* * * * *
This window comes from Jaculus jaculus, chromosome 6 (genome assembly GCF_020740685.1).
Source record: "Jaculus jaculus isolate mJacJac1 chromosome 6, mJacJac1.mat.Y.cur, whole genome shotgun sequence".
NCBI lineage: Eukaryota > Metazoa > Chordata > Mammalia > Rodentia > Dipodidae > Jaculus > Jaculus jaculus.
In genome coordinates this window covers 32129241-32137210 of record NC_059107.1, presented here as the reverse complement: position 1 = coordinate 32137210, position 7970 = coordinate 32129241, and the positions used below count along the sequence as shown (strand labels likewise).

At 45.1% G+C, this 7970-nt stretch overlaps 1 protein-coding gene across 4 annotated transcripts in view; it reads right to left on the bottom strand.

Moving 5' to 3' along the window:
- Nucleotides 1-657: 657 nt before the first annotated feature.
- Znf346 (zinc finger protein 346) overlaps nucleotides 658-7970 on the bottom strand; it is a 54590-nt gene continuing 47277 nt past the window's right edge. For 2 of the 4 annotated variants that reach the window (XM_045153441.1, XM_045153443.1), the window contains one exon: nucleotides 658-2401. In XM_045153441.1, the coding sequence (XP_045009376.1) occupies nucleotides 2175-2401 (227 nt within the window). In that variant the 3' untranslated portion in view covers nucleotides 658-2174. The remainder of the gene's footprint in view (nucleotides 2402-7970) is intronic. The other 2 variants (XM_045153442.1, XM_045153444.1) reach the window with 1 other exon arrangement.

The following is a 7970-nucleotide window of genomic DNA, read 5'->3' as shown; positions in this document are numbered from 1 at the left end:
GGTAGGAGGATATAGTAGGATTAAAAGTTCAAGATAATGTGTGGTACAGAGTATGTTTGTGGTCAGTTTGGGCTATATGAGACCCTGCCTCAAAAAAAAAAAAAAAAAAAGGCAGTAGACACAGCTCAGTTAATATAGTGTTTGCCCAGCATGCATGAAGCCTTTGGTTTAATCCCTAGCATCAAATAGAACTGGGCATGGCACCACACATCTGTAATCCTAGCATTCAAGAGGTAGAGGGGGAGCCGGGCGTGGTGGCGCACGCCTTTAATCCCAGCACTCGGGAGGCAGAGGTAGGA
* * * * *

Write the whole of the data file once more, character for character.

This window comes from Jaculus jaculus, chromosome 6 (genome assembly GCF_020740685.1).
Source record: "Jaculus jaculus isolate mJacJac1 chromosome 6, mJacJac1.mat.Y.cur, whole genome shotgun sequence".
NCBI lineage: Eukaryota > Metazoa > Chordata > Mammalia > Rodentia > Dipodidae > Jaculus > Jaculus jaculus.
In genome coordinates this window covers 32129241-32137210 of record NC_059107.1, presented here as the reverse complement: position 1 = coordinate 32137210, position 7970 = coordinate 32129241, and the positions used below count along the sequence as shown (strand labels likewise).

At 45.1% G+C, this 7970-nt stretch overlaps 1 protein-coding gene across 4 annotated transcripts in view; it reads right to left on the bottom strand.

Moving 5' to 3' along the window:
- Nucleotides 1-657: 657 nt before the first annotated feature.
- Znf346 (zinc finger protein 346) overlaps nucleotides 658-7970 on the bottom strand; it is a 54590-nt gene continuing 47277 nt past the window's right edge. For 2 of the 4 annotated variants that reach the window (XM_045153441.1, XM_045153443.1), the window contains one exon: nucleotides 658-2401. In XM_045153441.1, the coding sequence (XP_045009376.1) occupies nucleotides 2175-2401 (227 nt within the window). In that variant the 3' untranslated portion in view covers nucleotides 658-2174. The remainder of the gene's footprint in view (nucleotides 2402-7970) is intronic. The other 2 variants (XM_045153442.1, XM_045153444.1) reach the window with 1 other exon arrangement.

The following is a 7970-nucleotide window of genomic DNA, read 5'->3' as shown; positions in this document are numbered from 1 at the left end:
GGTAGGAGGATATAGTAGGATTAAAAGTTCAAGATAATGTGTGGTACAGAGTATGTTTGTGGTCAGTTTGGGCTATATGAGACCCTGCCTCAAAAAAAAAAAAAAAAAAAGGCAGTAGACACAGCTCAGTTAATATAGTGTTTGCCCAGCATGCATGAAGCCTTTGGTTTAATCCCTAGCATCAAATAGAACTGGGCATGGCACCACACATCTGTAATCCTAGCATTCAAGAGGTAGAGGGGGAGCCGGGCGTGGTGGCGCACGCCTTTAATCCCAGCACTCGGGAGGCAGAGGTAGGA